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Vecna aims new wave of robots for warehouses

Vecna Technologies is introducing a new line of robots for the shipping industry, including a robotic forklift that can lift and move palettes at warehouses.Vecna

Vecna Technologies Inc. specializes in making robots for medical applications. Now it’s moving into the shipping industry, in a big way. On Monday, the company unveiled a line of seven robots for use in warehouse settings, and a suite of software to manage them all.

The robots range from large machines that can move pallets of merchandise to small “conveyor” robots that carry individual items to human workers for packing and shipment.

“The majority of robot companies out there today, they just have one tool,” said Daniel Theobald, founder and chief executive of the Cambridge company. “What Vecna is bringing to market is the full toolbox.”


The company has also made an “autonomy kit,” that lets warehouse operators convert manually operated equipment into robots, such as forklifts or floor sweepers. Factories that use golf carts to transport workers to their stations could automate the carts, Theobald said, eliminating the need for a human driver.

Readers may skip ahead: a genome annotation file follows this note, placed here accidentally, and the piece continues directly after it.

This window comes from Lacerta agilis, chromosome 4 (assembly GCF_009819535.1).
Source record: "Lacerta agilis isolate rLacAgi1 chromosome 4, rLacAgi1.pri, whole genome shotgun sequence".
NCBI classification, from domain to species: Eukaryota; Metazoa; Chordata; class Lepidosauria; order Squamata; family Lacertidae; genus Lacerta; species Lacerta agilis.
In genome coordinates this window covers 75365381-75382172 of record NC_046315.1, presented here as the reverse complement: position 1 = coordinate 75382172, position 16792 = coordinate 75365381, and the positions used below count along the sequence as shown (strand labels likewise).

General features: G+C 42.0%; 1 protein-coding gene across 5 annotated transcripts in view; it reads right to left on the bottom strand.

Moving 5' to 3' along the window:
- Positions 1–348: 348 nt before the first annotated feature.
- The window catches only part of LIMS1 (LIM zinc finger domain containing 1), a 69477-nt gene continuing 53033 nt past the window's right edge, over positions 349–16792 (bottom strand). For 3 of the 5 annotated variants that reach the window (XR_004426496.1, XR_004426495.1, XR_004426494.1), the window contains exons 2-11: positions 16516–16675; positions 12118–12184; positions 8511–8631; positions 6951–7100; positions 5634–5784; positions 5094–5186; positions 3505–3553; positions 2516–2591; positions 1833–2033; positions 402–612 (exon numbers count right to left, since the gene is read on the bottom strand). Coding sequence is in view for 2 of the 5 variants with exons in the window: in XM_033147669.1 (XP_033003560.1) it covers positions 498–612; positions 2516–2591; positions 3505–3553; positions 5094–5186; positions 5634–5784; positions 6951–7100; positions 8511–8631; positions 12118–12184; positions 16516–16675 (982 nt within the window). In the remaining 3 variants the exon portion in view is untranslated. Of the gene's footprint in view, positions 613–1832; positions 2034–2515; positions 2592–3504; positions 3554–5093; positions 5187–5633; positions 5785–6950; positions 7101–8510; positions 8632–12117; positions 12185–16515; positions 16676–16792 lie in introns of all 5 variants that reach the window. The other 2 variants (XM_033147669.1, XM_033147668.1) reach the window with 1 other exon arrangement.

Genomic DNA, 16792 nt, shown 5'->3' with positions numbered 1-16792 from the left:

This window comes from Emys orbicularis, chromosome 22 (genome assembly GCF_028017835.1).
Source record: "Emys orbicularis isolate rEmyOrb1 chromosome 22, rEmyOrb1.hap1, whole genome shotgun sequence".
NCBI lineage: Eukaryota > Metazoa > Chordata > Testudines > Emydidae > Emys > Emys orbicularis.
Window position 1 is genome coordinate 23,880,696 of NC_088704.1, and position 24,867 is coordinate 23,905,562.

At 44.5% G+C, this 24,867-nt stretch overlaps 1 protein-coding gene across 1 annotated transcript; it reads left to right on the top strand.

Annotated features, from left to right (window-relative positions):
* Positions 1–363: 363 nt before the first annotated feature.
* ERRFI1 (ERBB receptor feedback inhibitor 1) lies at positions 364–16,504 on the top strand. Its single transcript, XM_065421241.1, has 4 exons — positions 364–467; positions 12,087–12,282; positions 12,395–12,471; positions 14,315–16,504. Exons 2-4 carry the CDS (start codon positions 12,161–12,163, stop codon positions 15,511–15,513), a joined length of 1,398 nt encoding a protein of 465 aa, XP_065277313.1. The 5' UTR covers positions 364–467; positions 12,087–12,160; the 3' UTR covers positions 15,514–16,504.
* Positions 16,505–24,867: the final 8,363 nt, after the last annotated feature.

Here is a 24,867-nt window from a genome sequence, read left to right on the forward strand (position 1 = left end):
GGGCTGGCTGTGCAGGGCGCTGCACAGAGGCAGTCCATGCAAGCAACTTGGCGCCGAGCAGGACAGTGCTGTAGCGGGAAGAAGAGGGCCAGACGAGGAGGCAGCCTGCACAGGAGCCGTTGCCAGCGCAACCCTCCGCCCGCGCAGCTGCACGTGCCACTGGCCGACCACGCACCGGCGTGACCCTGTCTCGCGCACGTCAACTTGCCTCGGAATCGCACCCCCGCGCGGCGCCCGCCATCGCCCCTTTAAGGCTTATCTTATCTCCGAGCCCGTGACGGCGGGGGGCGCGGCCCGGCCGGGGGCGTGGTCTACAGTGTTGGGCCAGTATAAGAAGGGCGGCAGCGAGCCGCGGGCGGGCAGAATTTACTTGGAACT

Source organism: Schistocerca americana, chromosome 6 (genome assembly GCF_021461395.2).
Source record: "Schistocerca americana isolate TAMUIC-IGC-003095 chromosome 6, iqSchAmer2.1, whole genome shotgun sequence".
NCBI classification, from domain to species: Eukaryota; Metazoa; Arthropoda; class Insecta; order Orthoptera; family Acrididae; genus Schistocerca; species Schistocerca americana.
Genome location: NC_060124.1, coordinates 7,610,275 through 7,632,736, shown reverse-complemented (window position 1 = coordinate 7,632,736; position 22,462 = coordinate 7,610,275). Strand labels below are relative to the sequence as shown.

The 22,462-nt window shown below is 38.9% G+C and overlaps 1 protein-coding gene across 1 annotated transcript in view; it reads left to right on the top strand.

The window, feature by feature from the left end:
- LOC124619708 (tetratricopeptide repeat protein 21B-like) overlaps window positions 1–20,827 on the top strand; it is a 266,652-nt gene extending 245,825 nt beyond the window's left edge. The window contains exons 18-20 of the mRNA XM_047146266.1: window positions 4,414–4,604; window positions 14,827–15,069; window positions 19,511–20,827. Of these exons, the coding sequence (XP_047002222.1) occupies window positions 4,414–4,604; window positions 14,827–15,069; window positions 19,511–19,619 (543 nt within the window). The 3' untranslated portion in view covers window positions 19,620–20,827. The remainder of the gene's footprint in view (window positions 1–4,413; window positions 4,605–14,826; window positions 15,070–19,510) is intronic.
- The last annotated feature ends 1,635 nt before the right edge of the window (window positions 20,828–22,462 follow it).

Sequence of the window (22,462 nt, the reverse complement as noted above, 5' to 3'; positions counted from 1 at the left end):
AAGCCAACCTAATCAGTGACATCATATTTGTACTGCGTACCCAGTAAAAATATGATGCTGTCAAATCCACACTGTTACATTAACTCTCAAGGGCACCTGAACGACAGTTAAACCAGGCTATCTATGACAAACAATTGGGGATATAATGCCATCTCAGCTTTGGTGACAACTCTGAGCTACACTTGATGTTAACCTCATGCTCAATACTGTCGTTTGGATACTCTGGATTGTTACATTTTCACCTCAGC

Vecna’s software will enable warehouse managers to easily program the robots for optimal performance. Theobald said that the system is designed to be interoperable with robots made by other manufacturers. “It’s not the robots at the end of the day that matter,” he said. “It’s the software.”

Founded in 1998, Vecna is best known for its QC Bot, a robot used in hospitals to deliver medications and other supplies. It also has a line of health care management software and experimental robots the company has built for the US military.

Theobald said Vecna has spent $52 million over the past two decades to develop its logistical robots. During that time, the company has tested the machines at warehouses operated by major federal agencies, including the US Navy and Air Force, and the National Aeronautics and Space Administration.

The privately held company has previously relied on its own revenues and grants from the US Small Business Administration to fund operations, but is now soliciting funds from outside investors.


Hiawatha Bray can be reached at hiawatha.bray@globe.com. Follow him on Twitter @GlobeTechLab.